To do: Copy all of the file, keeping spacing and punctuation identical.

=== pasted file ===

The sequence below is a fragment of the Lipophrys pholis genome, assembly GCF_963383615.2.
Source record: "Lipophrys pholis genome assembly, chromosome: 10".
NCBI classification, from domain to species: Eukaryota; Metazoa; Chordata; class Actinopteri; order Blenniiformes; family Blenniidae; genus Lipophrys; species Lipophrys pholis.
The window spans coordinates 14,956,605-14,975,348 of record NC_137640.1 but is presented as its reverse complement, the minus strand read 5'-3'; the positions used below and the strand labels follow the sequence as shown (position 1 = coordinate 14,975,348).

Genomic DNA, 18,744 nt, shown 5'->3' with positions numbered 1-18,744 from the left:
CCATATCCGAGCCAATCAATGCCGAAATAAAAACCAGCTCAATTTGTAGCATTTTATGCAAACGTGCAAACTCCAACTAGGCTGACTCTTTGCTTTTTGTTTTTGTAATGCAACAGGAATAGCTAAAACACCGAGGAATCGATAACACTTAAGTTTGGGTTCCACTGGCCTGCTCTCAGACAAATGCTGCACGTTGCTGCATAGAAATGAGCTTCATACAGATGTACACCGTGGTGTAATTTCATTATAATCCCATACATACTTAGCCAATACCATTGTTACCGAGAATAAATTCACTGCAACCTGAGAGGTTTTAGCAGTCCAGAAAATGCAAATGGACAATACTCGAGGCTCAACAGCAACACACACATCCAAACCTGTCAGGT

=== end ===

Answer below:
The sequence below is a fragment of the Lipophrys pholis genome, assembly GCF_963383615.2.
Source record: "Lipophrys pholis genome assembly, chromosome: 10".
NCBI classification, from domain to species: Eukaryota; Metazoa; Chordata; class Actinopteri; order Blenniiformes; family Blenniidae; genus Lipophrys; species Lipophrys pholis.
The window spans coordinates 14,956,605-14,975,348 of record NC_137640.1 but is presented as its reverse complement, the minus strand read 5'-3'; the positions used below and the strand labels follow the sequence as shown (position 1 = coordinate 14,975,348).

Genomic DNA, 18,744 nt, shown 5'->3' with positions numbered 1-18,744 from the left:
CCATATCCGAGCCAATCAATGCCGAAATAAAAACCAGCTCAATTTGTAGCATTTTATGCAAACGTGCAAACTCCAACTAGGCTGACTCTTTGCTTTTTGTTTTTGTAATGCAACAGGAATAGCTAAAACACCGAGGAATCGATAACACTTAAGTTTGGGTTCCACTGGCCTGCTCTCAGACAAATGCTGCACGTTGCTGCATAGAAATGAGCTTCATACAGATGTACACCGTGGTGTAATTTCATTATAATCCCATACATACTTAGCCAATACCATTGTTACCGAGAATAAATTCACTGCAACCTGAGAGGTTTTAGCAGTCCAGAAAATGCAAATGGACAATACTCGAGGCTCAACAGCAACACACACATCCAAACCTGTCAGGT